Canadian Forest Service Publications

Wood-feeding beetles and soil nutrient cycling in burned forests: implications of post-fire salvage logging. 2009. Cobb, T.P.; Hannam, K.D.; Kishchuk, B.E.; Langor, D.W.; Quideau, S.A.; Spence, J.R. Agricultural and Forest Entomology 12(1): 9-18.

Year: 2009

Issued by: Northern Forestry Centre

Catalog ID: 30267

Language: English

Availability: Order paper copy (free), PDF (request by e-mail)

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  1. Rising economic demands for boreal forest resources along with current and predicted increases in wildfire activity have increased salvage logging of burned forests. Currently, the ecological consequences of post-fire salvage logging are insufficiently understood to develop effective management guidelines or to adequately inform policy decision-makers.
  2. We used both field and laboratory studies to examine the effects of post-fire salvage logging on populations of the white-spotted sawyer Monochamus scutellatus scutellatus (Say) (Coleoptera: Cerambycidae) and its ecological function in boreal forest.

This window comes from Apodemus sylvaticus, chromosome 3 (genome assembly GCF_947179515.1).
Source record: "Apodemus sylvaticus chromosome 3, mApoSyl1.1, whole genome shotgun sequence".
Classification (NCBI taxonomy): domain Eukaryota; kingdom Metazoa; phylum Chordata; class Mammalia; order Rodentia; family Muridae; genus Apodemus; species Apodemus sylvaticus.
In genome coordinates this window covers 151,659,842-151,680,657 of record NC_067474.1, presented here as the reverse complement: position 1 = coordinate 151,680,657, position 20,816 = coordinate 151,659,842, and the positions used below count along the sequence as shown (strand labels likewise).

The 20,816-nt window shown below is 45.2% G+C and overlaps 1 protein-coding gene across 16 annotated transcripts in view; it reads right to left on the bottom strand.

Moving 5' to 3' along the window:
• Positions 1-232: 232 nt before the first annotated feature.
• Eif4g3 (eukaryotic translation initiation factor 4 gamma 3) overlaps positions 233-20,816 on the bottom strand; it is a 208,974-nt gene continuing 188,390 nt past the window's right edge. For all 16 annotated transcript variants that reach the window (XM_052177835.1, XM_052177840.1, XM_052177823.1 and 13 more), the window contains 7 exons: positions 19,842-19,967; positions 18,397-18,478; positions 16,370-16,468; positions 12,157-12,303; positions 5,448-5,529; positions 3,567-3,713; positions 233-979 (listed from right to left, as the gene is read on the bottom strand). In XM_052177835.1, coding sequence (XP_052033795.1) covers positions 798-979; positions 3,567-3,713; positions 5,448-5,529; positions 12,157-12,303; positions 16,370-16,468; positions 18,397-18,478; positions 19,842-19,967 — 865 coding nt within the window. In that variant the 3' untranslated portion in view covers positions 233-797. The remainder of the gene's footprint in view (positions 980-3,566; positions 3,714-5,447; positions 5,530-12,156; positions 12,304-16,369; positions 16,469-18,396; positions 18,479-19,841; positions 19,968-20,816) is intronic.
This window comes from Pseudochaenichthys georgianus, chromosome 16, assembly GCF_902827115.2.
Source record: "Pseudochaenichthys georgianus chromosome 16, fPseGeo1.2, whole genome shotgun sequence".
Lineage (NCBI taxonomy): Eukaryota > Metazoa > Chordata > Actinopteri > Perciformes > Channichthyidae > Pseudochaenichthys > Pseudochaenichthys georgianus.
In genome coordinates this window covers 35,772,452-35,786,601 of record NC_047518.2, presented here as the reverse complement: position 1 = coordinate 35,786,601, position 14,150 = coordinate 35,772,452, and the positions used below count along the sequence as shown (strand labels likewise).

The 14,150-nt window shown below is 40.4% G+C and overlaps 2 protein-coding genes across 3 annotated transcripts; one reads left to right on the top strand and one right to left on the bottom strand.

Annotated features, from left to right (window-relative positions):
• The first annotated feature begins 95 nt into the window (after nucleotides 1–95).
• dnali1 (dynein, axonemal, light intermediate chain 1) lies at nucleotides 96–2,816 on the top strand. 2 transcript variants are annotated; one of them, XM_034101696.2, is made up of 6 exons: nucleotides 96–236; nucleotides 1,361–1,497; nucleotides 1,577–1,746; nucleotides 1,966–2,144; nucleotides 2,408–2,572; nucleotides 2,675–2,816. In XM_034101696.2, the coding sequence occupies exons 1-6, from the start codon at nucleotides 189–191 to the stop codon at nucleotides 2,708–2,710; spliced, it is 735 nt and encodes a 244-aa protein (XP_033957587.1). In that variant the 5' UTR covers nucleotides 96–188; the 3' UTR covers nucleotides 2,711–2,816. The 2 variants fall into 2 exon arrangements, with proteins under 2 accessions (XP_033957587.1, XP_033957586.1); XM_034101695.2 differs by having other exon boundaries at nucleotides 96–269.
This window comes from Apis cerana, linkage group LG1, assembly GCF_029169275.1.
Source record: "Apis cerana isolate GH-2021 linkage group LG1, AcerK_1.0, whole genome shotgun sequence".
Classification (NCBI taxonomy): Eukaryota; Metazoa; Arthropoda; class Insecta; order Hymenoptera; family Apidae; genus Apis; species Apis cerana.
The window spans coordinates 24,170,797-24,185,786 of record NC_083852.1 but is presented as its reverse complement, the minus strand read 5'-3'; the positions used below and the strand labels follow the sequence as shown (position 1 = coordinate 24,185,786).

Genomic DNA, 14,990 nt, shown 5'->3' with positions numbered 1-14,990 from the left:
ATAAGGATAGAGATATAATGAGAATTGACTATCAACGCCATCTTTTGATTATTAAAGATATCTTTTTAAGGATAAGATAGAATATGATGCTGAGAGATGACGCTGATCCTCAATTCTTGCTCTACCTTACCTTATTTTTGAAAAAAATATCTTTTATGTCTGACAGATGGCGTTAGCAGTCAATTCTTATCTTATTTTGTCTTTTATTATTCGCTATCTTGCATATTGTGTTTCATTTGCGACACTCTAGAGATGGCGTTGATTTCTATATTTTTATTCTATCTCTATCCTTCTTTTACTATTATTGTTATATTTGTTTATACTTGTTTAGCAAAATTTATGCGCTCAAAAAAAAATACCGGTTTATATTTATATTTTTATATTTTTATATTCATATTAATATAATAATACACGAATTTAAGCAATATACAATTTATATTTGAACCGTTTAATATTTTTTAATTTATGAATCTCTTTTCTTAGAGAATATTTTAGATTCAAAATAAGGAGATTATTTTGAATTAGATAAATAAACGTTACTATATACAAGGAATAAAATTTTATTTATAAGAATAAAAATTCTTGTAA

3. Monochamus s. scutellatus adults were relatively abundant in both burned and clear-cut logged sites but were absent from salvage logged sites.
  4. An in situ mesocosm experiment showed that the abundance of M. s. scutellatus larvae in burned white spruce bolts was linked to changes in total organic nitrogen and carbon in mineral soil.
  5. Organic nutrient inputs in the form of M. s. scutellatus frass increased mineral soil microbial respiration rates by more than three-fold and altered the availability of nitrogen. Changes in nitrogen availability corresponded with decreased germination and growth of Epilobium angustifolium and Populus spp. but not Calamagrostis canadensis.
  6. Although the present study focused on local scale effects, the reported findings suggest that continued economic emphasis on post-fire salvage logging may have implications beyond the local scale for biodiversity conservation, nutrient cycling and plant community composition in forest ecosystems recovering from wildfire.